Employer’s liability does not extend to employee’s free time activities
Malcolm Sheehan QC and James Williams act for the Ministry of Defence in the successful defence of a multi-million pound employer’s liability claim Vaughan v Ministry of Defence  EWHC 1404 (QB). The court held that an employer’s liability does not extend to employee’s free time activities.
The Claimant Royal Marine suffered injuries leading to incomplete tetraplegia as a result of a shallow dive carried out on a public beach in the Canary Islands. The Claimant was in the Canary Islands as a participant in an Adventurous Training sailing trip organised by the Armed Forces. During a period of free time the Claimant went the beach with fellow marines.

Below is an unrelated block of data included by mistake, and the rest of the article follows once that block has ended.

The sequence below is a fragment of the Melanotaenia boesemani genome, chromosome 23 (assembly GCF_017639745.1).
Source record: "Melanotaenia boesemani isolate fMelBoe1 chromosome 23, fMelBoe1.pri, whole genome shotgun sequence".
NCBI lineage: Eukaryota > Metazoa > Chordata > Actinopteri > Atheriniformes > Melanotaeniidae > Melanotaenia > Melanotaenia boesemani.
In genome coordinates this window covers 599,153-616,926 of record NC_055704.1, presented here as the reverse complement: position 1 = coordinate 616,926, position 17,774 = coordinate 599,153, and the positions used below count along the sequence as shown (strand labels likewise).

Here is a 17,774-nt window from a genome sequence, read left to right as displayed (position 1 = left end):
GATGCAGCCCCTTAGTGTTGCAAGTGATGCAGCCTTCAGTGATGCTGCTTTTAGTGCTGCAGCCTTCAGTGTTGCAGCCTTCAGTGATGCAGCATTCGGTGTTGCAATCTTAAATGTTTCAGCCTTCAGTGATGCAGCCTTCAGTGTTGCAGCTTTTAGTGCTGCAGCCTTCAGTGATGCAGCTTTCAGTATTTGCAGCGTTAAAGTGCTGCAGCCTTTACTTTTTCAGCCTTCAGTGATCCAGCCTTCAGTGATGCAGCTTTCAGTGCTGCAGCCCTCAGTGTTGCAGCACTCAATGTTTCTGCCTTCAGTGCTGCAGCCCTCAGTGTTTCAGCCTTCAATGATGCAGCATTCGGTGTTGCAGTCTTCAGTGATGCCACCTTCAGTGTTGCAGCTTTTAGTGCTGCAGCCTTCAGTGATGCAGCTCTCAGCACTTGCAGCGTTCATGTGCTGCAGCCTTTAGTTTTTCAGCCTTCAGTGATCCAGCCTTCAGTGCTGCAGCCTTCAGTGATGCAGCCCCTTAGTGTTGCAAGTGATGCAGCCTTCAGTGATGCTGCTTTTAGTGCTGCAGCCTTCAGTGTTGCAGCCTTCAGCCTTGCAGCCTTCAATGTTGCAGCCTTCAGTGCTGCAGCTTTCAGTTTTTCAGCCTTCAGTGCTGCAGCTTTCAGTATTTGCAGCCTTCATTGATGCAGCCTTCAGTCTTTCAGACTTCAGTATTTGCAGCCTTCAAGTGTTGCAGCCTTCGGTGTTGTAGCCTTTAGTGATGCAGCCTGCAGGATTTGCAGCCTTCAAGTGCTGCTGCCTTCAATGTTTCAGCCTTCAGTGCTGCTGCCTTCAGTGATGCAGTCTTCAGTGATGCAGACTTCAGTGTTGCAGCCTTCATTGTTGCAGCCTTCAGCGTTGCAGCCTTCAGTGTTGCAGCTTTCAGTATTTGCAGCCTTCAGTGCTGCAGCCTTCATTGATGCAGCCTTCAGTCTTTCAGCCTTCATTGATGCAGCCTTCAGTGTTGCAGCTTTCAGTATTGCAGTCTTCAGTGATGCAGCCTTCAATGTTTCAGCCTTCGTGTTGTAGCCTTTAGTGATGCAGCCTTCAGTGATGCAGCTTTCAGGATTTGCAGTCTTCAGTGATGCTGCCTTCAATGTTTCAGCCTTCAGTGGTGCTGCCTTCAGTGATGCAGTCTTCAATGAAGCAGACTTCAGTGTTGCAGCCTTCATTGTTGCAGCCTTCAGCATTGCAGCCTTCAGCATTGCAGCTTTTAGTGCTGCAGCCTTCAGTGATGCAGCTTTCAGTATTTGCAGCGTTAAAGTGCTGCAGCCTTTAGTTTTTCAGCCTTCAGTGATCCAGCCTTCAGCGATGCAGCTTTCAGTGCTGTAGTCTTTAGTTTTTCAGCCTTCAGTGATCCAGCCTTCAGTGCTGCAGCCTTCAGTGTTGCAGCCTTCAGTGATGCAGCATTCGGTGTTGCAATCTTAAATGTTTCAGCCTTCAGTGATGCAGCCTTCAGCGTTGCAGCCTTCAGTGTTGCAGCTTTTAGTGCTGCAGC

The Claimant argued that the Ministry of Defence owed him a duty of care to warn him about the dangers of diving into shallow water because his visit to the beach during the Adventurous Training trip was in the course of or incidental to his employment. As a Royal Marine the Claimant was required to maintain a high level of physical fitness and it was argued that by swimming at the beach the Claimant was complying with this instruction.
In a judgment handed down on 20 May 2015 Mr Justice William Davis held that the Claimant had chosen how to spend this free time and that he visited the beach in order to relax and enjoy himself. Whilst the Claimant swam at the beach he did not do so as part of the requirements of his employment.
The court accepted the Defendant’s submission that the duty contended for by the Claimant would be almost limitless. It also accepted the Defendant’s case that there was no duty on the part of the Ministry of Defence to risk assess activities that took place outside of the scope of the employee’s employment.
This case considers the boundaries of an employer’s duty of care and is likely to prove useful to defendants faced with claims made by employees arising from accidents occurring during periods of free time.
A copy of the judgment is here.